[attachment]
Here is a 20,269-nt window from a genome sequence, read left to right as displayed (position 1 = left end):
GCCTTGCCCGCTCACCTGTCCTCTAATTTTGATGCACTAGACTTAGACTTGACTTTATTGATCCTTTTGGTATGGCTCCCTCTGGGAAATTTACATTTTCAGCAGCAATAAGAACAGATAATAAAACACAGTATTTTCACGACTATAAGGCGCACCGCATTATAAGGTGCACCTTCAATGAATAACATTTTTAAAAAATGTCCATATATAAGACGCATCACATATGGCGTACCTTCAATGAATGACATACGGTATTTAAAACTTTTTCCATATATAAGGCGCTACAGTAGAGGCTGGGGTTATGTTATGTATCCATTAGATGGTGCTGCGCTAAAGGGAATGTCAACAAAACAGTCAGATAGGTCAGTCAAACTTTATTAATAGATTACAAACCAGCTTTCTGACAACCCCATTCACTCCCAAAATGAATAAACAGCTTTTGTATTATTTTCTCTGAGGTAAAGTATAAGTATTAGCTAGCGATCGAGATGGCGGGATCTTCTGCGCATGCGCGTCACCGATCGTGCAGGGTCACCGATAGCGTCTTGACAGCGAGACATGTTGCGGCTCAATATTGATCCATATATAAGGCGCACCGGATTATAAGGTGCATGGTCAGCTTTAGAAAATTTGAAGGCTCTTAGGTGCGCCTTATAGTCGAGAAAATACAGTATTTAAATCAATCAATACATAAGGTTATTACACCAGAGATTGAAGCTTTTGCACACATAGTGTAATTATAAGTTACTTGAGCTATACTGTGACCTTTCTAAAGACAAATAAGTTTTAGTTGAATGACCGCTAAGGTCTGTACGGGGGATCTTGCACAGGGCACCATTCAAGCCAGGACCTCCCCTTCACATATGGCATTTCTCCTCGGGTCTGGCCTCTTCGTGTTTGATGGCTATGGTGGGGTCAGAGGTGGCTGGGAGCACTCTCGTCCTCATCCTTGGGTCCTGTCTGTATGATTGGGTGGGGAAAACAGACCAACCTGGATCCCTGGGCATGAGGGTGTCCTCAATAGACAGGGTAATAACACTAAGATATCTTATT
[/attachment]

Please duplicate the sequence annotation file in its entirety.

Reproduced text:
Here is a 20,269-nt window from a genome sequence, read left to right as displayed (position 1 = left end):
GCCTTGCCCGCTCACCTGTCCTCTAATTTTGATGCACTAGACTTAGACTTGACTTTATTGATCCTTTTGGTATGGCTCCCTCTGGGAAATTTACATTTTCAGCAGCAATAAGAACAGATAATAAAACACAGTATTTTCACGACTATAAGGCGCACCGCATTATAAGGTGCACCTTCAATGAATAACATTTTTAAAAAATGTCCATATATAAGACGCATCACATATGGCGTACCTTCAATGAATGACATACGGTATTTAAAACTTTTTCCATATATAAGGCGCTACAGTAGAGGCTGGGGTTATGTTATGTATCCATTAGATGGTGCTGCGCTAAAGGGAATGTCAACAAAACAGTCAGATAGGTCAGTCAAACTTTATTAATAGATTACAAACCAGCTTTCTGACAACCCCATTCACTCCCAAAATGAATAAACAGCTTTTGTATTATTTTCTCTGAGGTAAAGTATAAGTATTAGCTAGCGATCGAGATGGCGGGATCTTCTGCGCATGCGCGTCACCGATCGTGCAGGGTCACCGATAGCGTCTTGACAGCGAGACATGTTGCGGCTCAATATTGATCCATATATAAGGCGCACCGGATTATAAGGTGCATGGTCAGCTTTAGAAAATTTGAAGGCTCTTAGGTGCGCCTTATAGTCGAGAAAATACAGTATTTAAATCAATCAATACATAAGGTTATTACACCAGAGATTGAAGCTTTTGCACACATAGTGTAATTATAAGTTACTTGAGCTATACTGTGACCTTTCTAAAGACAAATAAGTTTTAGTTGAATGACCGCTAAGGTCTGTACGGGGGATCTTGCACAGGGCACCATTCAAGCCAGGACCTCCCCTTCACATATGGCATTTCTCCTCGGGTCTGGCCTCTTCGTGTTTGATGGCTATGGTGGGGTCAGAGGTGGCTGGGAGCACTCTCGTCCTCATCCTTGGGTCCTGTCTGTATGATTGGGTGGGGAAAACAGACCAACCTGGATCCCTGGGCATGAGGGTGTCCTCAATAGACAGGGTAATAACACTAAGATATCTTATT